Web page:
- Contact Us
This is a guest post that was written by April Arruda, CPA from DiSanto, Priest, & Co. in Warwick, RI. DiSanto, Priest, & Co. is a professional advisory firm that has been in business for over 50 years providing a range of services to their clients. These services include Accounting and Assurance, Tax Planning and Compliance, Management Consulting, and Business Advisory services. For more information, please visit the DiSanto, Priest, & Co. website at http://www.disantopriest.com or by calling them at (401) 921-2000.
Over the past year, we have written several blog posts about the types of Service Organization Controls (SOC) reports and how obtaining such a report can benefit you or your organization. Although we have covered topics explaining the contents of the reports, such as the differences between a Type I and Type II report and the Five Trust Services Principles specific to a SOC 2 or SOC 3 report, we have not yet discussed the process for creating a SOC report and the documentation that a service organization needs to have in place in order for an auditor to issue an opinion.
Let’s start by briefly outlining the sections of a SOC report. A SOC report can have up to five sections, as follows:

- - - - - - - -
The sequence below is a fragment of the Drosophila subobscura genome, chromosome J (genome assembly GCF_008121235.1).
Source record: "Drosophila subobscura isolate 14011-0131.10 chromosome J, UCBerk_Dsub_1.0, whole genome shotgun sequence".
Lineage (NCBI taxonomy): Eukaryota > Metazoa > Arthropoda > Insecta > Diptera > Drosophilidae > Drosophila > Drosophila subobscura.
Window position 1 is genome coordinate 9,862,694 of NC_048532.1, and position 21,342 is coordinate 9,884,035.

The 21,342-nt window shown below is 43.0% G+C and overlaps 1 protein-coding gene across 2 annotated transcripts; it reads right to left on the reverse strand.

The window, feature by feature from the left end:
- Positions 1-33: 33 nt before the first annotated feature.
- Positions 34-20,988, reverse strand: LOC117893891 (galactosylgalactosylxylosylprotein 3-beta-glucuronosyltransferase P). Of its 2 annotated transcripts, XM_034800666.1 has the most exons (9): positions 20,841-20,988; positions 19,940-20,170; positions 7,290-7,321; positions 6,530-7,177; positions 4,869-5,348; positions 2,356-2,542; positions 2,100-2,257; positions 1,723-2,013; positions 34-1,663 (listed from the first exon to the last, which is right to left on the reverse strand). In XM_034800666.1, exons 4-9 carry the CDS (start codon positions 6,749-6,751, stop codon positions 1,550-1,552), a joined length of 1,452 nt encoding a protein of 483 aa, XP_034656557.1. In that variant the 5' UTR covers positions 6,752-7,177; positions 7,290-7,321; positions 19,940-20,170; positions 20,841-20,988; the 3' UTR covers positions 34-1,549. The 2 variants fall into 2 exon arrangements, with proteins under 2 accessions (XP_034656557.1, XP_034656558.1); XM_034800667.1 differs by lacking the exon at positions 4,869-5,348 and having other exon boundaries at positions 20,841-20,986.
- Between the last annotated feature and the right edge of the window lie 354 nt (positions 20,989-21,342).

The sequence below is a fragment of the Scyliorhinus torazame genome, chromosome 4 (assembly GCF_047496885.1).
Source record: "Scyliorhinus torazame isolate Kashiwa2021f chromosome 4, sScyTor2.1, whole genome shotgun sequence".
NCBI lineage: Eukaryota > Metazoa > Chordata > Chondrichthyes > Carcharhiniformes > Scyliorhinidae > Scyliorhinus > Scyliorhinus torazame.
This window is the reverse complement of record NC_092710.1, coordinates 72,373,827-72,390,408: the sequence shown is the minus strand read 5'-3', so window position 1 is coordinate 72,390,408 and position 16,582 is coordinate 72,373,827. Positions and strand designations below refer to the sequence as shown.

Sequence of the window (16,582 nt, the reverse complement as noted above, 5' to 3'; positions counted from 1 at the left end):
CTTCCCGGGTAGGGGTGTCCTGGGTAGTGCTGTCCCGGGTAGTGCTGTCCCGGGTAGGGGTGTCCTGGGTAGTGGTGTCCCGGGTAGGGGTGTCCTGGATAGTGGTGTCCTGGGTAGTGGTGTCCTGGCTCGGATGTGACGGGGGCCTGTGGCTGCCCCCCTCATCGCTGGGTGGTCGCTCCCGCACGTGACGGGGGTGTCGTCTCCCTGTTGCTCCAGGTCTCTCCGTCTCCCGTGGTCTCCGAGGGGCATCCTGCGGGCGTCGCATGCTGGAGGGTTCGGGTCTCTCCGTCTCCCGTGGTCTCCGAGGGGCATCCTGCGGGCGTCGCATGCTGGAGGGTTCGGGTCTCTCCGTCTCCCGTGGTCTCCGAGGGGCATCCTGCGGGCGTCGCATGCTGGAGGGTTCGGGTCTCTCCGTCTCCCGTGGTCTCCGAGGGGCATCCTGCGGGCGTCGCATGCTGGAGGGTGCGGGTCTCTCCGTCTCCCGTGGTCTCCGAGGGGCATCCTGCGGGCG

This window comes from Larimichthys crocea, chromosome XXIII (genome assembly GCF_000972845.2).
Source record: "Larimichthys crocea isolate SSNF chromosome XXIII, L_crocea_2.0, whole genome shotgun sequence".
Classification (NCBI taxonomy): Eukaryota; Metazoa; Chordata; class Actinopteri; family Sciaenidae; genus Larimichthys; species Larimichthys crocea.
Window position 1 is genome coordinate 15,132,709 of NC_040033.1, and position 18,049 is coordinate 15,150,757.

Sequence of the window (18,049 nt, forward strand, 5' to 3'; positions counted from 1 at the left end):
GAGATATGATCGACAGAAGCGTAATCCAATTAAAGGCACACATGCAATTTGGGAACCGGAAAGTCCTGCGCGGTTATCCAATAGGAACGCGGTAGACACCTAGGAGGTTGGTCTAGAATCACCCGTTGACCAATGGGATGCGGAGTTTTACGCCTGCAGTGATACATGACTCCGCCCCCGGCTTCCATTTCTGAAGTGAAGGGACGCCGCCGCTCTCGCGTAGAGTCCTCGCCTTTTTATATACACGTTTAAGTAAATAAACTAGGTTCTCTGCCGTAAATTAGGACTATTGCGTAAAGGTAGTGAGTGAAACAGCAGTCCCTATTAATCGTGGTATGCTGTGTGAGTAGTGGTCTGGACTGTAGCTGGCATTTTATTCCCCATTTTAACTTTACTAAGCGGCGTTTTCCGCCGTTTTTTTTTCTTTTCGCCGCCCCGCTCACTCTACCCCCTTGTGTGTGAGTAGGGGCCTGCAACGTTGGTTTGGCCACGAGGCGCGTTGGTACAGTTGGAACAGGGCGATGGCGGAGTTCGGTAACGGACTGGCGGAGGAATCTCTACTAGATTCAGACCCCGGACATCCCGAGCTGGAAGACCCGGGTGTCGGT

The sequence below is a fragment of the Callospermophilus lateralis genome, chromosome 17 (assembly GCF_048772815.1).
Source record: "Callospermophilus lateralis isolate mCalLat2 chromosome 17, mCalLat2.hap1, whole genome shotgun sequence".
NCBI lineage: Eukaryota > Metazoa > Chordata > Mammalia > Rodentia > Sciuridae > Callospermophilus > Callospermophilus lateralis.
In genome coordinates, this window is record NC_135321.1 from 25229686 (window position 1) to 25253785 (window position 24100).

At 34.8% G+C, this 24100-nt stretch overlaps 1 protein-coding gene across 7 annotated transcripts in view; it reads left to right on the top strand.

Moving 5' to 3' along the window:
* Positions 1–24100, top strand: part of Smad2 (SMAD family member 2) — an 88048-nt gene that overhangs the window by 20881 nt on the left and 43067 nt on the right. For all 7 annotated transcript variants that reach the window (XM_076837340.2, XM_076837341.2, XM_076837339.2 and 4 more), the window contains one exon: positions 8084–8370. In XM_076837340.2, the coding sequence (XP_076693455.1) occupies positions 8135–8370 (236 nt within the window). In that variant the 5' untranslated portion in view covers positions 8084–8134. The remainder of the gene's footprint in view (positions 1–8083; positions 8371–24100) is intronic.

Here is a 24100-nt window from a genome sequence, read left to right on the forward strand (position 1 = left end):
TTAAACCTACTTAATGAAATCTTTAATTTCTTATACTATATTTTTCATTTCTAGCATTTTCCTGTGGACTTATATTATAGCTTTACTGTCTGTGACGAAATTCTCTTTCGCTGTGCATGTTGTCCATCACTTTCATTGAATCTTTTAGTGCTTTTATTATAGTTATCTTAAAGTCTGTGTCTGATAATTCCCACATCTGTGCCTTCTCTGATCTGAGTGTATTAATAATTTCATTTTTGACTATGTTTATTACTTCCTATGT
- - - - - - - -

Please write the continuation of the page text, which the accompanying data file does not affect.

Section 1 – Independent service auditors’ report
Section 2 – Management’s assertion regarding the effectiveness of its controls
Section 3 – Management’s description of its system and controls
Section 4 – Applicable trust services principles’ criteria and control activities
Section 5 – Other information provided
To simplify these sections, let’s think of a SOC report as the nutrition label for your service organization. And let’s, for the interest of this analogy, think of your business as a box of cereal; we’ll call it Control Flakes. Better yet, Control Flakes is organic! Obviously, with the modern trend of “clean eating”, management of your cereal wants to let its customers and potential customers know that it is organically made.
This brings us to the SOC Report; we’ll start by skipping to Section 2. In this section management is going to make the assertion that Control Flakes is truthfully organic. Comparatively, this is the section where management of a service organization is going to assert that the description of their services system (which is covered in Section 3) is complete and accurate. In this section, management will briefly list the contents that will be covered in the description, i.e. the types of services provided, the components of the system, how the system captures and processes significant events, any applicable trust services criteria, and etc., as well as make the statement that the controls described are suitably designed and are operating effectively.